When approaching the best ways to serve and educate Hispanic college students, it’s important to avoid an assimilation stance. Yes, there is a lot these students can learn from our traditional college canon, but there is so much we can learn from them too. This is true for Hispanic students as well as faculty members. As a greater college community, we should recognize that from an educational standpoint, increasing the number of Hispanic students who study on our campuses and graduate with our degrees will expand our own knowledge base too. We shouldn’t only accept Hispanic students but should encourage their viewpoints and allow those to influence our policies and the things we teach.
Change starts on college campuses.
Traditionally, colleges have been recognized as progressive places. Even if the administration of a particular school isn’t forward-thinking, the students usually are. I write a lot about the progressive changes that need to be made on college campuses but not because I think they are failing. I think college campuses hold the most potential of any type of entity to stimulate positive change. That potential is what pushes me to speak out when I think we could be doing more – as administrators, as faculty members, as students.
That is especially true when it comes to turning our campuses into Hispanic Serving Institutions. Critics can argue all they want for assimilation and shout for Hispanic children to “learn English” but the truth is that we all lose a little with that mentality. Colleges are the jumping off points. The policies we put in place and the students who we graduate matter to the rest of the country. We are being watched, if subconsciously, to see how situations ideally should be approached. If we truly want to embrace Hispanic culture as a major part of our American story, present and future, it needs to start in our colleges and universities.
Now, here are a couple of other things to think about when it comes to student body retention.
Many are turning to technology to anticipate problems and reach out to students at risk for dropping out long before they do. Virginia Commonwealth University is one example of a school reaching out to a tech consulting firm to learn more about its students and help struggling students before they withdraw.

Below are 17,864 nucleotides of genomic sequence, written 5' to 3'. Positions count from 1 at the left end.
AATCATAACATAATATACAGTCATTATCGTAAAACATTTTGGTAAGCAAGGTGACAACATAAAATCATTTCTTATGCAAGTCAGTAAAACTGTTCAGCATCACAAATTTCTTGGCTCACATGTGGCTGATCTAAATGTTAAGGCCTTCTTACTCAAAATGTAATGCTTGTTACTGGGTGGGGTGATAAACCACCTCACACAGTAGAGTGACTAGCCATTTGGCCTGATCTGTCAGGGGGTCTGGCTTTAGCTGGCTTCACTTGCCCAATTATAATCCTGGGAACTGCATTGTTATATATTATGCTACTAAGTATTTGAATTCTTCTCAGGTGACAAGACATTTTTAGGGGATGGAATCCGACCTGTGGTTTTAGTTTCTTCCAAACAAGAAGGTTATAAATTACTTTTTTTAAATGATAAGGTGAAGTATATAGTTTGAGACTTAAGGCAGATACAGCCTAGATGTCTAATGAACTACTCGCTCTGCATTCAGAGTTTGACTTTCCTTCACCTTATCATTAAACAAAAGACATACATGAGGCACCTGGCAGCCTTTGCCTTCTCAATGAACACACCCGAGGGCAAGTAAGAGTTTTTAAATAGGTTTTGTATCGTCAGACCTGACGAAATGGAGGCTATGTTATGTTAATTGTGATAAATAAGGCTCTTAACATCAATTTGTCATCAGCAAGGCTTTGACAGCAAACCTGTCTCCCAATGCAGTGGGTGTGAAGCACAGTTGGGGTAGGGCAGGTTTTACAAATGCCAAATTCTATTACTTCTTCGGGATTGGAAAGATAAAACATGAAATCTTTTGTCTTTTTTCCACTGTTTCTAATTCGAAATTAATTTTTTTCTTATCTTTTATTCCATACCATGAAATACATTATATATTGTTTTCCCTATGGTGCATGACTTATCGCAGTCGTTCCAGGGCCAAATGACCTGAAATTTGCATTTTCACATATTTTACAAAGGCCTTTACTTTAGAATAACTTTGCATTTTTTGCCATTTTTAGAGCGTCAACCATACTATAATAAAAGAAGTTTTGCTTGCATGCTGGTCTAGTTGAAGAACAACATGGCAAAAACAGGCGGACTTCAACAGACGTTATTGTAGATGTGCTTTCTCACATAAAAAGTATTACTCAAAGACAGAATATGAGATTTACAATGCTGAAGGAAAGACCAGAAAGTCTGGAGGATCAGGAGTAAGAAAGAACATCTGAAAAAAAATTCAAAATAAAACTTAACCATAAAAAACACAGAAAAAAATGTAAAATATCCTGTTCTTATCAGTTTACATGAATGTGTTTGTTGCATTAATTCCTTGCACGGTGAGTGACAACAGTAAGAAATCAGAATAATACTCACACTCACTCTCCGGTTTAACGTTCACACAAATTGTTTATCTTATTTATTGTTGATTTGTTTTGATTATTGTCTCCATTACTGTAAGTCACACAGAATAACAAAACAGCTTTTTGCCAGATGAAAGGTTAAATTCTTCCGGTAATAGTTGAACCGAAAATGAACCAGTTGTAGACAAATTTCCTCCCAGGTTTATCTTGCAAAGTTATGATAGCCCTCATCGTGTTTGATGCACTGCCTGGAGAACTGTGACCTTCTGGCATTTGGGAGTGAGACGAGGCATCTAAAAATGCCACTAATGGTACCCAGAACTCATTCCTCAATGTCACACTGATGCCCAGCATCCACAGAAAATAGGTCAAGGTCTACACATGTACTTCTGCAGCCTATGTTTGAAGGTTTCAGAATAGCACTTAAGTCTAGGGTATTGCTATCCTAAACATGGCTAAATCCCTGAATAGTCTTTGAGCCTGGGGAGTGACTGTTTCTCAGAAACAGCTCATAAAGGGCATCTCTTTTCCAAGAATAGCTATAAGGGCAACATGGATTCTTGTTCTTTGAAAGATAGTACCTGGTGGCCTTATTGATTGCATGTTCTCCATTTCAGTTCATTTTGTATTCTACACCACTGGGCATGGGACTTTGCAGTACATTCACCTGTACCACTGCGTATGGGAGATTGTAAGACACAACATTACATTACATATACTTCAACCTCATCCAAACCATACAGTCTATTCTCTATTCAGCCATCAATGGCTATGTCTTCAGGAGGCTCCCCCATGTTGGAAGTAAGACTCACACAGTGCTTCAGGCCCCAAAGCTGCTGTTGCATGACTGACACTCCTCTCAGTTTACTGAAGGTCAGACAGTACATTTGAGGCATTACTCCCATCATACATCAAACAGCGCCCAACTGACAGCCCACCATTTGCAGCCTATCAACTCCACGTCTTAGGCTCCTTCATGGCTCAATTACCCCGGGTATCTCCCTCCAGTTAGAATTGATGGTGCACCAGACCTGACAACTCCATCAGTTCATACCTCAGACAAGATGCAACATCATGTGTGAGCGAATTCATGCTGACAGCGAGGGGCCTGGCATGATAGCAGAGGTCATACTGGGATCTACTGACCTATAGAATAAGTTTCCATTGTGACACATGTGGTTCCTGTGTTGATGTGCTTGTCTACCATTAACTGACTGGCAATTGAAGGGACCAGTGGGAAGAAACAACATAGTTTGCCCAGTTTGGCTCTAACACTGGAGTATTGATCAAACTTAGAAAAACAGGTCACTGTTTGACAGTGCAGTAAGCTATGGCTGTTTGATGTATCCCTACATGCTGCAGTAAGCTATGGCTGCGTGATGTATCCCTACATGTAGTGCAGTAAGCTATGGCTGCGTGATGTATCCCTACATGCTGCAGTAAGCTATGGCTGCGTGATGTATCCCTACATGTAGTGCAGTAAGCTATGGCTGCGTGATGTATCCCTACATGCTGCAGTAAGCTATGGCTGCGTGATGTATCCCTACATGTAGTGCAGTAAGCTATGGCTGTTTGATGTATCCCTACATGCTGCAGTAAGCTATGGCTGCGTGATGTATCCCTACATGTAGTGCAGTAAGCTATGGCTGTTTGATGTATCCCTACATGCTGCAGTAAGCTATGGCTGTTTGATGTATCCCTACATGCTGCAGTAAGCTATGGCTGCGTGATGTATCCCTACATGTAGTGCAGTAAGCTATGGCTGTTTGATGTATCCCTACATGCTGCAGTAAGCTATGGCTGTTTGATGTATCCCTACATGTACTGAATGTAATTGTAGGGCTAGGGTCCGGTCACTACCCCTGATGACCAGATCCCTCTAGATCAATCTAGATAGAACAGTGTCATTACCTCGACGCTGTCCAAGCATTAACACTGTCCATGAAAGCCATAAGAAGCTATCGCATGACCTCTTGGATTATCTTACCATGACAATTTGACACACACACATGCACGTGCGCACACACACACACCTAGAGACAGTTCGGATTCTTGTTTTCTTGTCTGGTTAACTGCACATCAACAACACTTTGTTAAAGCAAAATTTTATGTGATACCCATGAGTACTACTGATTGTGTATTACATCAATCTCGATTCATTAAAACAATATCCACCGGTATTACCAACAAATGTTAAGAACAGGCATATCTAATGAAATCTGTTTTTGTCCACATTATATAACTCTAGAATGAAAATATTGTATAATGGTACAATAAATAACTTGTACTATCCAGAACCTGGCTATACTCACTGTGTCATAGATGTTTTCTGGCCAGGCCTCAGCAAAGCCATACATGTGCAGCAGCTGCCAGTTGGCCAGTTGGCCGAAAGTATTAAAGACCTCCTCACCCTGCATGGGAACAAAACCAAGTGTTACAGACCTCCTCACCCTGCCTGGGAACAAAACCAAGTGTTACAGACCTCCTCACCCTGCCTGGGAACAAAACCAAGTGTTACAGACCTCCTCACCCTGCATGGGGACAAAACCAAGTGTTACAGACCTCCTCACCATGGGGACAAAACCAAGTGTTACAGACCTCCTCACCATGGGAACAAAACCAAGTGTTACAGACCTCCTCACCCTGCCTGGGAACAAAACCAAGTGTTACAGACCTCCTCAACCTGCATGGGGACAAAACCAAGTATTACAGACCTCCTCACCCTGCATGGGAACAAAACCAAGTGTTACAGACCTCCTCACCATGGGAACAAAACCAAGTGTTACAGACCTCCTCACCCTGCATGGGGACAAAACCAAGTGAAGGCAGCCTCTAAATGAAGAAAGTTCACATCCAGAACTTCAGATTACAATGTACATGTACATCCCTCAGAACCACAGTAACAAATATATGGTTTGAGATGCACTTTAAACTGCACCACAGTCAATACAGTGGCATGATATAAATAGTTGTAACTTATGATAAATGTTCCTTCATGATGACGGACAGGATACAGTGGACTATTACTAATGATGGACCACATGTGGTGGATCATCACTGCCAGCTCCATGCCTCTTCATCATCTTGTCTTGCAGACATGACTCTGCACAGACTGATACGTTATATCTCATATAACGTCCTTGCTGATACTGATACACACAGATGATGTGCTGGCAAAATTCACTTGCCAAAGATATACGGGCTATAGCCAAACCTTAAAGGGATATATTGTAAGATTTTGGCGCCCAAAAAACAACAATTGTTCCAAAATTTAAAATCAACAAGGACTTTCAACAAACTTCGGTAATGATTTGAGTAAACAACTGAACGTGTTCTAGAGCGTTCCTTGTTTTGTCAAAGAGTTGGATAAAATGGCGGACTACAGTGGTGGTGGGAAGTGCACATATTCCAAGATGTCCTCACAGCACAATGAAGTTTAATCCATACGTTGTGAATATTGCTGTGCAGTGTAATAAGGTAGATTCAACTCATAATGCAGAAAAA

Data is used for so many aspects of college life – expect to see more schools tapping it to recruit and maintain diverse student bodies.
Finally, the need for an affordable college education is mentioned so often that it seems that we are all becoming desensitized to it. The reality is that having affordable college, not just providing loans to students, will go a long way towards helping close the achievement gap. Initiatives like providing the first two years of community college for free to qualifying students, and even student loan forgiveness programs for high-demand jobs, are a few ways that the dream of a college degree can become more accessible to minority, first-generation and other at-risk students.
Beware of those schools trying to capitalize on a trend
Turn on your television to any local station during daytime hours, and you’re sure to see a handful of commercials touting the amazing benefits of enrolling in for-profit colleges. These idyllic spots highlight flexible classes, accelerated programs, online classes available from the comfort of home, and more. Usually the information about the particular college is delivered by a once-uneducated person turned career success – often a working dad, or single mom, whose kids are clearly proud of what the parent has accomplished. Obtaining a college education, particularly from the school mentioned, looks so easy to do.
While the description above may seem like the stuff of marketing clichés, it’s a tactic that has worked for many for-profit colleges. Targeting minorities and other non-traditional college students through commercials like these has been the bread-and-butter of for-profit schools for at least the past two decades and those tactics are just now starting to see some legal pushback.
To be clear, not all for-profit colleges are created equal. There are some that boast high graduation rates and seem to have student success at the heart of their endeavors. The very fact that these colleges exist have actually progressed the entire university system in the U.S. by pushing innovative programs, like online degrees, and showing that there truly is a large market for non-traditional college students.
Let’s not kid ourselves though. The non-profit college push is a very thinly-veiled attempt to enroll a volatile market – often the most eligible for federal loan and grant assistance.
The financial facts speak for themselves:
- As of 2014, for-profit colleges served just 13 percent of total higher education students but received 31 percent of federal student loans due to the minority, at-risk and low-income statuses of their students. Former veterans cashing in GI Bills also attend for-profit schools at higher rates than traditional colleges.